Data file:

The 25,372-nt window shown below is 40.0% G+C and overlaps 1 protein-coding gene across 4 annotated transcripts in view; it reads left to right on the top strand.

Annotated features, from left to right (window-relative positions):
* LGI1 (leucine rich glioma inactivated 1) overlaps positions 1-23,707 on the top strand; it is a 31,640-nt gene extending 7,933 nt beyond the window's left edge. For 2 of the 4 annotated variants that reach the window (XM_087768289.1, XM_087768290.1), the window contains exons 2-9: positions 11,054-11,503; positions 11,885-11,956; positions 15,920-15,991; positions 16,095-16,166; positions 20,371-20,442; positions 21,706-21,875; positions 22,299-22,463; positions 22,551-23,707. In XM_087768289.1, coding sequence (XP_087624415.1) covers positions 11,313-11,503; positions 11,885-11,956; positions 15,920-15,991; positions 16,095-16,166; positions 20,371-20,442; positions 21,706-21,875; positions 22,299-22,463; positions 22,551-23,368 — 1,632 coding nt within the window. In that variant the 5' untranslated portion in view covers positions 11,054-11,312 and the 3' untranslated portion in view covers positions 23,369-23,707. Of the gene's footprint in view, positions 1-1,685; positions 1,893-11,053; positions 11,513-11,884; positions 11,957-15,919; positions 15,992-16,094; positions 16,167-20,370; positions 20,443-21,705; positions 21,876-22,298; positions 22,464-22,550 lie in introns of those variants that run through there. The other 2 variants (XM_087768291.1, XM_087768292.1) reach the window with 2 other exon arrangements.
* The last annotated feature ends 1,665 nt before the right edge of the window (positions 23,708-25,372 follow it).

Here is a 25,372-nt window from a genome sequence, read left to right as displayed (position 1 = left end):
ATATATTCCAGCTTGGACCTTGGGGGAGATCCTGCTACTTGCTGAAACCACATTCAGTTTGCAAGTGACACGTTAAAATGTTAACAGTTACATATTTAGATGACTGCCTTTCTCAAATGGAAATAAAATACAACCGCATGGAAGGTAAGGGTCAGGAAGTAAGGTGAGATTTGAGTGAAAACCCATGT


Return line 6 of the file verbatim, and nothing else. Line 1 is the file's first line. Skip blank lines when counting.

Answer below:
ATATATTCCAGCTTGGACCTTGGGGGAGATCCTGCTACTTGCTGAAACCACATTCAGTTTGCAAGTGACACGTTAAAATGTTAACAGTTACATATTTAGATGACTGCCTTTCTCAAATGGAAATAAAATACAACCGCATGGAAGGTAAGGGTCAGGAAGTAAGGTGAGATTTGAGTGAAAACCCATGT